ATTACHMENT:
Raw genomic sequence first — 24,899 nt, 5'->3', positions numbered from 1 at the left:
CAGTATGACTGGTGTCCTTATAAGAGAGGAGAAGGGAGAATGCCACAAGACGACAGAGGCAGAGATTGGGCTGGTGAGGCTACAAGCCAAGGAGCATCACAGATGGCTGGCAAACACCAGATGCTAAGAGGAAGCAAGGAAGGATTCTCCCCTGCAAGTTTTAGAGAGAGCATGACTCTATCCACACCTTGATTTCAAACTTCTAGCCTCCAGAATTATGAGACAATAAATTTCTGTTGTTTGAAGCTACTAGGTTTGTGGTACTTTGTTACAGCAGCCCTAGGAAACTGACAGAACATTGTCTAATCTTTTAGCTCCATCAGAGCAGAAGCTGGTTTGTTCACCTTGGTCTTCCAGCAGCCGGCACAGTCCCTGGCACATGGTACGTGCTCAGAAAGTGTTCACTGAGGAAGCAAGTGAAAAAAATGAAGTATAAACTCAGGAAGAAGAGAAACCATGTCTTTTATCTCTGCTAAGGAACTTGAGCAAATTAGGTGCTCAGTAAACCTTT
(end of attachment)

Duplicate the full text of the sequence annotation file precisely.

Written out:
Raw genomic sequence first — 24,899 nt, 5'->3', positions numbered from 1 at the left:
CAGTATGACTGGTGTCCTTATAAGAGAGGAGAAGGGAGAATGCCACAAGACGACAGAGGCAGAGATTGGGCTGGTGAGGCTACAAGCCAAGGAGCATCACAGATGGCTGGCAAACACCAGATGCTAAGAGGAAGCAAGGAAGGATTCTCCCCTGCAAGTTTTAGAGAGAGCATGACTCTATCCACACCTTGATTTCAAACTTCTAGCCTCCAGAATTATGAGACAATAAATTTCTGTTGTTTGAAGCTACTAGGTTTGTGGTACTTTGTTACAGCAGCCCTAGGAAACTGACAGAACATTGTCTAATCTTTTAGCTCCATCAGAGCAGAAGCTGGTTTGTTCACCTTGGTCTTCCAGCAGCCGGCACAGTCCCTGGCACATGGTACGTGCTCAGAAAGTGTTCACTGAGGAAGCAAGTGAAAAAAATGAAGTATAAACTCAGGAAGAAGAGAAACCATGTCTTTTATCTCTGCTAAGGAACTTGAGCAAATTAGGTGCTCAGTAAACCTTT